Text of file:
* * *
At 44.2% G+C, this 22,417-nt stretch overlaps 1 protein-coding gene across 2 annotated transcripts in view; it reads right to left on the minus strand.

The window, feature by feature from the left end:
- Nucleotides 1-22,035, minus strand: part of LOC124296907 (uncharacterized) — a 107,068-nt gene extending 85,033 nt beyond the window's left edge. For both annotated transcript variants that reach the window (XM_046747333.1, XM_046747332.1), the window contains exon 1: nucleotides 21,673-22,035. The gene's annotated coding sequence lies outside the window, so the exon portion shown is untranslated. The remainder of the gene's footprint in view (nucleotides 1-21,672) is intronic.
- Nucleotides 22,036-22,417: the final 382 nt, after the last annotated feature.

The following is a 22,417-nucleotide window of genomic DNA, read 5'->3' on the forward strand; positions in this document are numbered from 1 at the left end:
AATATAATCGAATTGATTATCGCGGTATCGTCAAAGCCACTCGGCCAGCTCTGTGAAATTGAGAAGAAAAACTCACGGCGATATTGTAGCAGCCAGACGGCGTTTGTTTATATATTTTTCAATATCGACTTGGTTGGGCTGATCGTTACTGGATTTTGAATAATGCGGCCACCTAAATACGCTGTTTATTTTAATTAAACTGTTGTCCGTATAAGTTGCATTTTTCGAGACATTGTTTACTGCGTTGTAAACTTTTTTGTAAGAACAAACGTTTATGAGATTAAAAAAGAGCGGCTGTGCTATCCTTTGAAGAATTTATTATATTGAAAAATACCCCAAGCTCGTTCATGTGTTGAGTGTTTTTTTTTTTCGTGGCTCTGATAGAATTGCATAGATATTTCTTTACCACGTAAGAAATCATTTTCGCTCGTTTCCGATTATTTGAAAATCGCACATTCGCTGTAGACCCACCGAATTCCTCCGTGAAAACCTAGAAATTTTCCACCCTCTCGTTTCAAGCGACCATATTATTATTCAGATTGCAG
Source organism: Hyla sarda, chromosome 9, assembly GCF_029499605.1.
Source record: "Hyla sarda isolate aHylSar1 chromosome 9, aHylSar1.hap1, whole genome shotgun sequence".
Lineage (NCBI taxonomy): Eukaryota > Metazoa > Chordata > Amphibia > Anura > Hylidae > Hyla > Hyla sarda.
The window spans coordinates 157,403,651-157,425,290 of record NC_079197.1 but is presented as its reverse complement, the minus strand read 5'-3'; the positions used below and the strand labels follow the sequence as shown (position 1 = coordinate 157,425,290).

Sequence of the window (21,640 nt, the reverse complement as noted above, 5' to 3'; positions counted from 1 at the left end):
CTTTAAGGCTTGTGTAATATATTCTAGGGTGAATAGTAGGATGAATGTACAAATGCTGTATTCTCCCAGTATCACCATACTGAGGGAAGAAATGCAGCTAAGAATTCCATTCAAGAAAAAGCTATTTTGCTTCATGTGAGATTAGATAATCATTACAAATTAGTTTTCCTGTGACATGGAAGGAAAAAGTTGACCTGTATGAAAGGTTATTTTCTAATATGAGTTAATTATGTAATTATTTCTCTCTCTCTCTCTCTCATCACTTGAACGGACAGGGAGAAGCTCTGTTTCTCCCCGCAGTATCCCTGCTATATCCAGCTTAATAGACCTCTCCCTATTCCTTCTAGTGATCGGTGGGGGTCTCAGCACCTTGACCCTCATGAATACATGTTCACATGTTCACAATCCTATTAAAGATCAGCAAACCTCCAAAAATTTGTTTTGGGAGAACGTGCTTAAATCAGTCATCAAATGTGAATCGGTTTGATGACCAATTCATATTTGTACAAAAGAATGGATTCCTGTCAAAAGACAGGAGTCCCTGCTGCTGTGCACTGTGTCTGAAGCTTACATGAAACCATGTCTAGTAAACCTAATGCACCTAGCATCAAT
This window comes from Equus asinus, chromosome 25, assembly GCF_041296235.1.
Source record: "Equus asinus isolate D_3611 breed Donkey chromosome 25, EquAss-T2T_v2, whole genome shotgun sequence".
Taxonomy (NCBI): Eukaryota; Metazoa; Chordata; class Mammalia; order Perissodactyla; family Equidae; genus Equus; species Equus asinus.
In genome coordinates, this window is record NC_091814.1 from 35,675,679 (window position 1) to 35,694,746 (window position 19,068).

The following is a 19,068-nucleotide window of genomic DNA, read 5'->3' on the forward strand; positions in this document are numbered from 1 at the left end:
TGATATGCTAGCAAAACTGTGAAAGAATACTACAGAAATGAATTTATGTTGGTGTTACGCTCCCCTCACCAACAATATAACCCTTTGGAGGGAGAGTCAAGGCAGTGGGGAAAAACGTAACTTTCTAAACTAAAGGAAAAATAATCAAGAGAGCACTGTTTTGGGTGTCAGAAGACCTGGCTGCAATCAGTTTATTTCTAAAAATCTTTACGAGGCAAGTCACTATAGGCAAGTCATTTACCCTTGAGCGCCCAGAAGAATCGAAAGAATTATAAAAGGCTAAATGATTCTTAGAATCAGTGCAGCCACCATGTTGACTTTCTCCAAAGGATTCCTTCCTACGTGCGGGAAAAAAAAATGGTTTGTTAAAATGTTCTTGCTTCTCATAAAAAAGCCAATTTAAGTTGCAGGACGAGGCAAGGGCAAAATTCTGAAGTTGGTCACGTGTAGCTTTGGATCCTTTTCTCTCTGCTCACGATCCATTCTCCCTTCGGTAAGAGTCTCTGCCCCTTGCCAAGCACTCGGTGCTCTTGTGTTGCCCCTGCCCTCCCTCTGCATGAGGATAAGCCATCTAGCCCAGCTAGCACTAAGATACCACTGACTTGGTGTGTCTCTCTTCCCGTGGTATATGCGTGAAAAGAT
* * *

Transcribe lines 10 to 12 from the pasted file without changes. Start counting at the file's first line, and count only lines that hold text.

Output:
The window spans coordinates 157,403,651-157,425,290 of record NC_079197.1 but is presented as its reverse complement, the minus strand read 5'-3'; the positions used below and the strand labels follow the sequence as shown (position 1 = coordinate 157,425,290).

Sequence of the window (21,640 nt, the reverse complement as noted above, 5' to 3'; positions counted from 1 at the left end):
CTTTAAGGCTTGTGTAATATATTCTAGGGTGAATAGTAGGATGAATGTACAAATGCTGTATTCTCCCAGTATCACCATACTGAGGGAAGAAATGCAGCTAAGAATTCCATTCAAGAAAAAGCTATTTTGCTTCATGTGAGATTAGATAATCATTACAAATTAGTTTTCCTGTGACATGGAAGGAAAAAGTTGACCTGTATGAAAGGTTATTTTCTAATATGAGTTAATTATGTAATTATTTCTCTCTCTCTCTCTCTCATCACTTGAACGGACAGGGAGAAGCTCTGTTTCTCCCCGCAGTATCCCTGCTATATCCAGCTTAATAGACCTCTCCCTATTCCTTCTAGTGATCGGTGGGGGTCTCAGCACCTTGACCCTCATGAATACATGTTCACATGTTCACAATCCTATTAAAGATCAGCAAACCTCCAAAAATTTGTTTTGGGAGAACGTGCTTAAATCAGTCATCAAATGTGAATCGGTTTGATGACCAATTCATATTTGTACAAAAGAATGGATTCCTGTCAAAAGACAGGAGTCCCTGCTGCTGTGCACTGTGTCTGAAGCTTACATGAAACCATGTCTAGTAAACCTAATGCACCTAGCATCAAT